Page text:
Have you ever woken up and noticed a tingling pain down the back of one (or both) of your legs? You are not alone! 1-10% of the population have reported they have experienced this pain, commonly known as sciatica. You may have noticed that some things make it worse and other things alleviate the pain. But what’s causing it? How can you stop it?
What is Sciatica (Lumbar Radiculopathy)?
Well, it starts with understanding the sciatic nerve. The sciatic nerve is the largest nerve in the body; running from the lower back (L4 through S3), through the buttock and into the thigh and down the back of the leg to the toes. The sciatic nerve starts as a collection of nerve fibers (roots) that exit the spinal canal through openings, called foramina, in between the vertebrae. These fibers combine to create a single nerve (the sciatic nerve) that at its largest point combine to be as big as a man’s thumb. The sciatic nerve runs directly behind the piriformis muscle (which is why many people end up having problems there). When the sciatica reaches the knee, it splits into two; the tibial nerve and the common peroneal nerve. The peroneal nerve travels sideways down the outer part of the knee and through the upper foot. The tibial nerves travel downward to the foot.
The sciatic nerve is responsible for sensation, strength, and the reflexes of the leg. The spinal cord is connected with the outside of the thigh, hamstring, and muscles of the lower leg are connected by the sciatic nerve. When someone is told they have sciatica, they are being told they are experiencing a symptom or an underlying medical condition.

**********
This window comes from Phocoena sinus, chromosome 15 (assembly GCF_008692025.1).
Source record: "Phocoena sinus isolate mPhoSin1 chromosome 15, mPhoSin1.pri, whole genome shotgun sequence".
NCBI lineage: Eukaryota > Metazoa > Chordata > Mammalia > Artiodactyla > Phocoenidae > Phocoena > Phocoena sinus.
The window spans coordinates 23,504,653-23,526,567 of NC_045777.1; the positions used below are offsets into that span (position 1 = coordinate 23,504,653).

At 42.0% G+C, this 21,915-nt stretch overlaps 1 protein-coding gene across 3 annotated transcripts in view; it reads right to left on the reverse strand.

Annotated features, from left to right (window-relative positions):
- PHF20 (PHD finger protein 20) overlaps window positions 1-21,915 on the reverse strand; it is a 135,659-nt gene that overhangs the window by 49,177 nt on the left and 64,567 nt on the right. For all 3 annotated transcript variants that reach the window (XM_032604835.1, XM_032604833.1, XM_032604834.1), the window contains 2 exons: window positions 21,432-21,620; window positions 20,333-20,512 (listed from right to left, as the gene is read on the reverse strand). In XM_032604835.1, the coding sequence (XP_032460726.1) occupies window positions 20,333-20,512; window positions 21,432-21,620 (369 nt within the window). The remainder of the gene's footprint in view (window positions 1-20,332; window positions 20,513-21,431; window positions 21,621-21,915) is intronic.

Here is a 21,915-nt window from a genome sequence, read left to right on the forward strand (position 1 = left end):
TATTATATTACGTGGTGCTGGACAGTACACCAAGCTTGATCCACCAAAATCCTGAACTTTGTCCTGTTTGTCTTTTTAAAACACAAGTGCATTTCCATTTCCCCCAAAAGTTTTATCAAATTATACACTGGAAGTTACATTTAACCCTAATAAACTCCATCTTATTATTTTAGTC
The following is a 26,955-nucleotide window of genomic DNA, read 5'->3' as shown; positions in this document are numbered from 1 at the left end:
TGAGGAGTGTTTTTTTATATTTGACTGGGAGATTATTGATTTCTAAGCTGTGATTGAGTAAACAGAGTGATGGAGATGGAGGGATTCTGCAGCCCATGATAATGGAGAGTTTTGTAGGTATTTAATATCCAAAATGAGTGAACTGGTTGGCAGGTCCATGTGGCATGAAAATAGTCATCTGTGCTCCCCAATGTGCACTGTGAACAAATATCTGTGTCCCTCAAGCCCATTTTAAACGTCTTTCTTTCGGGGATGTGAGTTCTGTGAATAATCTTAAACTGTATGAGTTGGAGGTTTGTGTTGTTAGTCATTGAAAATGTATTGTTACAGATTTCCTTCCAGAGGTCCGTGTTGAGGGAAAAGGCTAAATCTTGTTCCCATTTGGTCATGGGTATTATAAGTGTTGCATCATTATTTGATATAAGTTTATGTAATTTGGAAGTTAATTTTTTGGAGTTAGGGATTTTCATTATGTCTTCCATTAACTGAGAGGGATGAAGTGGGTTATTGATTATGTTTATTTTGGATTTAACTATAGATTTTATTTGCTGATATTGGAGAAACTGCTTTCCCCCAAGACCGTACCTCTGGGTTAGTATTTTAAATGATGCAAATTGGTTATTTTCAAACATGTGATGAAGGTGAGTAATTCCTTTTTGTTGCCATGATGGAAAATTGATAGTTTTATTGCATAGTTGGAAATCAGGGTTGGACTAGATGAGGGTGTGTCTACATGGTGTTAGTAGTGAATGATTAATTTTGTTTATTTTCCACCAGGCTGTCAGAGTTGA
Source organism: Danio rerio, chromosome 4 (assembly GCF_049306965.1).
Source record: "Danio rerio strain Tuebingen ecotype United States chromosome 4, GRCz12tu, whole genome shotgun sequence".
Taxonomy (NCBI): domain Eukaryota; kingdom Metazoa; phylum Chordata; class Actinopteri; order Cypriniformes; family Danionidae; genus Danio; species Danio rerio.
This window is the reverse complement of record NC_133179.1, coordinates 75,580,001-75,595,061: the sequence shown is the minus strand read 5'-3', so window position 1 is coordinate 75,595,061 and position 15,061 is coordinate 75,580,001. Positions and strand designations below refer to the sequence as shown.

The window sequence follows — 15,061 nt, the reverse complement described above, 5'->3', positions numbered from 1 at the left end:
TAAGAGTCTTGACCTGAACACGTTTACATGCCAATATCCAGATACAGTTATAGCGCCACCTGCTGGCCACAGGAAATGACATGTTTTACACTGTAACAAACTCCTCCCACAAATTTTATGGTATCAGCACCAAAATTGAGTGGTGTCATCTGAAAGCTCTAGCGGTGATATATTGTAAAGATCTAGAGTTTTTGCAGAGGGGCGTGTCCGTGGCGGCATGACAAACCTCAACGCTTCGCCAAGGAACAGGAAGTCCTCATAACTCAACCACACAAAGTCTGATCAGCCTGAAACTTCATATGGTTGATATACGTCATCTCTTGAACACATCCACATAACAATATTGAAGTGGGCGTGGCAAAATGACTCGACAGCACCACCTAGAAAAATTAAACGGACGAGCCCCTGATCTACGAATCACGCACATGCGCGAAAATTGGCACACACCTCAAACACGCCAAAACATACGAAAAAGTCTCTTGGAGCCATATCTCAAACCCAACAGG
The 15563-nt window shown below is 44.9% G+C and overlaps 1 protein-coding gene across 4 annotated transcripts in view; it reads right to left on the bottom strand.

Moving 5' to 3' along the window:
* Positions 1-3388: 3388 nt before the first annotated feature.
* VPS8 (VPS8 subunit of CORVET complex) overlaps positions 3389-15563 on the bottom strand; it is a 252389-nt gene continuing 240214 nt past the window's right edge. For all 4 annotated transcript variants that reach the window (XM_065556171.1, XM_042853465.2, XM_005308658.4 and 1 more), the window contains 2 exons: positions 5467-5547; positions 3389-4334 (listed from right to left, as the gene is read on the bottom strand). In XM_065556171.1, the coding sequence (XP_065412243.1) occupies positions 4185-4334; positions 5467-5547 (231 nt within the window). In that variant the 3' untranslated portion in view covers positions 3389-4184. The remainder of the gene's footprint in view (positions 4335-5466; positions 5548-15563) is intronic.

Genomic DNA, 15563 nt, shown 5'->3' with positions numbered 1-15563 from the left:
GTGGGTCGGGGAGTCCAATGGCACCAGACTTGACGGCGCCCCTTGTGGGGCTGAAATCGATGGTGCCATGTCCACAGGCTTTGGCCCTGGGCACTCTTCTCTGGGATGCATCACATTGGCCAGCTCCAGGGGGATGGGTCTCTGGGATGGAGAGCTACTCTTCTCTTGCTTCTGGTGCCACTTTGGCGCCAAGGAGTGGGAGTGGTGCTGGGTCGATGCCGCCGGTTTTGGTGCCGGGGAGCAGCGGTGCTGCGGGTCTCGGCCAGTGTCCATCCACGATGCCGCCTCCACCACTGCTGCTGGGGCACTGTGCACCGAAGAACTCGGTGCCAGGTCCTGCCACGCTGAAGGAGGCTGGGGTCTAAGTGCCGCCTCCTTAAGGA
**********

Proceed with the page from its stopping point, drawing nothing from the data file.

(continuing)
Symptoms of Sciatica
Sciatica pain varies from person to person. Typically sciatica only affects one side of the body. For some, sciatica pain can be debilitating while for others it may just be irritating. For one patient, it may be long term and for another person it may be short term. Some people may notice lower back pain, but more commonly people experience pain down the leg.
Sciatica is most commonly described by patients as a burning, pins & needles sensation that radiates down the leg into the foot. Others describe it as electrical shocks down the back of the leg. Other symptoms may include:
Pain that improves when the patient lies down or continues to walk (as opposed to sitting or standing)
Weakness of the leg or foot (or both)
Shooting pains that make it difficult to stand up
Numbness or tingling of the toes
When should you see a doctor?
As with most symptoms and conditions, if the sciatica is getting worse (not better) with time or if your symptoms become bilateral (meaning the symptoms are happening in both legs), you should seek professional medical attention.
Things NOT To Do
In order to avoid making the sciatica symptoms worse, there are a few things to avoid:
Hinging motions: Avoid hinging forward towards your toes. Exercises like crunches or dead lifts will cause added pressure to the sciatic nerve and therefore more pain!
Running: For those of us who are avid runners, this may be difficult, however… necessary. Running can cause jarring of the body which could in turn cause additional pressure to the sciatic nerve.